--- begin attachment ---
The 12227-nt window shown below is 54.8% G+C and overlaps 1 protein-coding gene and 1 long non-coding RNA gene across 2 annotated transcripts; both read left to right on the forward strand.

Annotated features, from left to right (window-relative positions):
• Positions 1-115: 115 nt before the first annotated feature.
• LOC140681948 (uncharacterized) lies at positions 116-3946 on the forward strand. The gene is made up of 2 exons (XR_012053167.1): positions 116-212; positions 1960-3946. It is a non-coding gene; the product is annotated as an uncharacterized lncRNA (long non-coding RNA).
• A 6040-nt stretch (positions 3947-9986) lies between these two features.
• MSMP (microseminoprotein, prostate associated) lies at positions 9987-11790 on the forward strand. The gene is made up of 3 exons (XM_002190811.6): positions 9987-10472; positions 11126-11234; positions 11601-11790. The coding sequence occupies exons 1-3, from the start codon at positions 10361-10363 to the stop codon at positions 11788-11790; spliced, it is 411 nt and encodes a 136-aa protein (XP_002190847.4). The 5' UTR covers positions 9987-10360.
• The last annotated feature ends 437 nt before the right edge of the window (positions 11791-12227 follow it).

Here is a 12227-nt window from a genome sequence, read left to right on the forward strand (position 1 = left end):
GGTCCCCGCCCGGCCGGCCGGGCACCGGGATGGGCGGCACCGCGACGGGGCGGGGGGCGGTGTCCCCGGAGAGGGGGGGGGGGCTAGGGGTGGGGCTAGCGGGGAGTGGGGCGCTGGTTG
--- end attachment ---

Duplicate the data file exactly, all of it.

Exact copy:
The 12227-nt window shown below is 54.8% G+C and overlaps 1 protein-coding gene and 1 long non-coding RNA gene across 2 annotated transcripts; both read left to right on the forward strand.

Annotated features, from left to right (window-relative positions):
• Positions 1-115: 115 nt before the first annotated feature.
• LOC140681948 (uncharacterized) lies at positions 116-3946 on the forward strand. The gene is made up of 2 exons (XR_012053167.1): positions 116-212; positions 1960-3946. It is a non-coding gene; the product is annotated as an uncharacterized lncRNA (long non-coding RNA).
• A 6040-nt stretch (positions 3947-9986) lies between these two features.
• MSMP (microseminoprotein, prostate associated) lies at positions 9987-11790 on the forward strand. The gene is made up of 3 exons (XM_002190811.6): positions 9987-10472; positions 11126-11234; positions 11601-11790. The coding sequence occupies exons 1-3, from the start codon at positions 10361-10363 to the stop codon at positions 11788-11790; spliced, it is 411 nt and encodes a 136-aa protein (XP_002190847.4). The 5' UTR covers positions 9987-10360.
• The last annotated feature ends 437 nt before the right edge of the window (positions 11791-12227 follow it).

Here is a 12227-nt window from a genome sequence, read left to right on the forward strand (position 1 = left end):
GGTCCCCGCCCGGCCGGCCGGGCACCGGGATGGGCGGCACCGCGACGGGGCGGGGGGCGGTGTCCCCGGAGAGGGGGGGGGGGCTAGGGGTGGGGCTAGCGGGGAGTGGGGCGCTGGTTG